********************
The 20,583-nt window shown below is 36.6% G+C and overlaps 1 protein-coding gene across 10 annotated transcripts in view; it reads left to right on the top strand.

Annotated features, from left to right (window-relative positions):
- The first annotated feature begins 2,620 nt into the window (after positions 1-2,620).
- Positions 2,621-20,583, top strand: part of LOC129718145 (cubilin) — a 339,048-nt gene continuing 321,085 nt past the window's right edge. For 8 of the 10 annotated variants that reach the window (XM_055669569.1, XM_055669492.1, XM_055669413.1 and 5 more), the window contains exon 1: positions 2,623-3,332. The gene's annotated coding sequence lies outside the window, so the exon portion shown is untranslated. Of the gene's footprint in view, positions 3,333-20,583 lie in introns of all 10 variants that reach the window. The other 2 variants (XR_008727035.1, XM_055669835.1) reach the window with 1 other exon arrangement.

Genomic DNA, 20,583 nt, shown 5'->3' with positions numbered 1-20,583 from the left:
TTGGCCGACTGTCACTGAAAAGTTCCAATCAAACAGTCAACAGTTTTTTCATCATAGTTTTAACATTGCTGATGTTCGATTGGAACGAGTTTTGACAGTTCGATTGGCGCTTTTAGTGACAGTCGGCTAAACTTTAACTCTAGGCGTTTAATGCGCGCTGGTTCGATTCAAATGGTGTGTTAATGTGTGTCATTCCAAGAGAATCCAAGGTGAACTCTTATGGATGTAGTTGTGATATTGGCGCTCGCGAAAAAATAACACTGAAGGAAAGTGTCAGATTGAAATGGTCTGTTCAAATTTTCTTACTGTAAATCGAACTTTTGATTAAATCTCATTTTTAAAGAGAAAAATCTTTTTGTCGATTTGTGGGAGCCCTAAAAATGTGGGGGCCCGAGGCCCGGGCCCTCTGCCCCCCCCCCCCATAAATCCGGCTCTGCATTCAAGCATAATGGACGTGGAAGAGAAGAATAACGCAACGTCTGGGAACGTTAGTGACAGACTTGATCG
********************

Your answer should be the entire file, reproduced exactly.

The 20,583-nt window shown below is 36.6% G+C and overlaps 1 protein-coding gene across 10 annotated transcripts in view; it reads left to right on the top strand.

Annotated features, from left to right (window-relative positions):
- The first annotated feature begins 2,620 nt into the window (after positions 1-2,620).
- Positions 2,621-20,583, top strand: part of LOC129718145 (cubilin) — a 339,048-nt gene continuing 321,085 nt past the window's right edge. For 8 of the 10 annotated variants that reach the window (XM_055669569.1, XM_055669492.1, XM_055669413.1 and 5 more), the window contains exon 1: positions 2,623-3,332. The gene's annotated coding sequence lies outside the window, so the exon portion shown is untranslated. Of the gene's footprint in view, positions 3,333-20,583 lie in introns of all 10 variants that reach the window. The other 2 variants (XR_008727035.1, XM_055669835.1) reach the window with 1 other exon arrangement.

Genomic DNA, 20,583 nt, shown 5'->3' with positions numbered 1-20,583 from the left:
TTGGCCGACTGTCACTGAAAAGTTCCAATCAAACAGTCAACAGTTTTTTCATCATAGTTTTAACATTGCTGATGTTCGATTGGAACGAGTTTTGACAGTTCGATTGGCGCTTTTAGTGACAGTCGGCTAAACTTTAACTCTAGGCGTTTAATGCGCGCTGGTTCGATTCAAATGGTGTGTTAATGTGTGTCATTCCAAGAGAATCCAAGGTGAACTCTTATGGATGTAGTTGTGATATTGGCGCTCGCGAAAAAATAACACTGAAGGAAAGTGTCAGATTGAAATGGTCTGTTCAAATTTTCTTACTGTAAATCGAACTTTTGATTAAATCTCATTTTTAAAGAGAAAAATCTTTTTGTCGATTTGTGGGAGCCCTAAAAATGTGGGGGCCCGAGGCCCGGGCCCTCTGCCCCCCCCCCCCATAAATCCGGCTCTGCATTCAAGCATAATGGACGTGGAAGAGAAGAATAACGCAACGTCTGGGAACGTTAGTGACAGACTTGATCG